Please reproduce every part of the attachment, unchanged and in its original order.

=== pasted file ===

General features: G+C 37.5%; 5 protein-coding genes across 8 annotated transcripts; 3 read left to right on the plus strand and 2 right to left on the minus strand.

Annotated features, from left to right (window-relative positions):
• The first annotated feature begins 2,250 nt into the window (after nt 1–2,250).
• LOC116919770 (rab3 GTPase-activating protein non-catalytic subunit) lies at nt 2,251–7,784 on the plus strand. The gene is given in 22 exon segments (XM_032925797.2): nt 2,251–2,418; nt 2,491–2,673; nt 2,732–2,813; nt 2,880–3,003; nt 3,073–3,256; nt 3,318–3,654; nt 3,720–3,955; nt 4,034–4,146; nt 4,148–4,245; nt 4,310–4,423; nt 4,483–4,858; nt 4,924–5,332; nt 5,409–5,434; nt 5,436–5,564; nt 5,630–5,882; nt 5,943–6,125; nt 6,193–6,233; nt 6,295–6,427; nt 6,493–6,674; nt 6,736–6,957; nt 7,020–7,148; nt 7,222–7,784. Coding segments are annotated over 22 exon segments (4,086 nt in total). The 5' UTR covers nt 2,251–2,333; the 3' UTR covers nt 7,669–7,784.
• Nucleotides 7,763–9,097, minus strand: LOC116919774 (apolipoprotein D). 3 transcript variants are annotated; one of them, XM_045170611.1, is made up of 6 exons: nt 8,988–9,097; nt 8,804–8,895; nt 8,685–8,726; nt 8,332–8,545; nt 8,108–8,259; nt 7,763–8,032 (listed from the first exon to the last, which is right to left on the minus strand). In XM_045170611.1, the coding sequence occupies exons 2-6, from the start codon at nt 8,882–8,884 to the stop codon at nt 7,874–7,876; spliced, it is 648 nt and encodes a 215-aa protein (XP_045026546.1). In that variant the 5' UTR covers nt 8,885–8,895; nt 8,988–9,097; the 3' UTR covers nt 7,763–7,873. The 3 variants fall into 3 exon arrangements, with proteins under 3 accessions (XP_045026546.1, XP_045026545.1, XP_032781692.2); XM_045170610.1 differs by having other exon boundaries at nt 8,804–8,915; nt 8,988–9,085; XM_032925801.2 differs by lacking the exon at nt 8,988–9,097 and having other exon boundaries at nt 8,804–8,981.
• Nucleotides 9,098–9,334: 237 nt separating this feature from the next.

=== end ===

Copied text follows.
General features: G+C 37.5%; 5 protein-coding genes across 8 annotated transcripts; 3 read left to right on the plus strand and 2 right to left on the minus strand.

Annotated features, from left to right (window-relative positions):
• The first annotated feature begins 2,250 nt into the window (after nt 1–2,250).
• LOC116919770 (rab3 GTPase-activating protein non-catalytic subunit) lies at nt 2,251–7,784 on the plus strand. The gene is given in 22 exon segments (XM_032925797.2): nt 2,251–2,418; nt 2,491–2,673; nt 2,732–2,813; nt 2,880–3,003; nt 3,073–3,256; nt 3,318–3,654; nt 3,720–3,955; nt 4,034–4,146; nt 4,148–4,245; nt 4,310–4,423; nt 4,483–4,858; nt 4,924–5,332; nt 5,409–5,434; nt 5,436–5,564; nt 5,630–5,882; nt 5,943–6,125; nt 6,193–6,233; nt 6,295–6,427; nt 6,493–6,674; nt 6,736–6,957; nt 7,020–7,148; nt 7,222–7,784. Coding segments are annotated over 22 exon segments (4,086 nt in total). The 5' UTR covers nt 2,251–2,333; the 3' UTR covers nt 7,669–7,784.
• Nucleotides 7,763–9,097, minus strand: LOC116919774 (apolipoprotein D). 3 transcript variants are annotated; one of them, XM_045170611.1, is made up of 6 exons: nt 8,988–9,097; nt 8,804–8,895; nt 8,685–8,726; nt 8,332–8,545; nt 8,108–8,259; nt 7,763–8,032 (listed from the first exon to the last, which is right to left on the minus strand). In XM_045170611.1, the coding sequence occupies exons 2-6, from the start codon at nt 8,882–8,884 to the stop codon at nt 7,874–7,876; spliced, it is 648 nt and encodes a 215-aa protein (XP_045026546.1). In that variant the 5' UTR covers nt 8,885–8,895; nt 8,988–9,097; the 3' UTR covers nt 7,763–7,873. The 3 variants fall into 3 exon arrangements, with proteins under 3 accessions (XP_045026546.1, XP_045026545.1, XP_032781692.2); XM_045170610.1 differs by having other exon boundaries at nt 8,804–8,915; nt 8,988–9,085; XM_032925801.2 differs by lacking the exon at nt 8,988–9,097 and having other exon boundaries at nt 8,804–8,981.
• Nucleotides 9,098–9,334: 237 nt separating this feature from the next.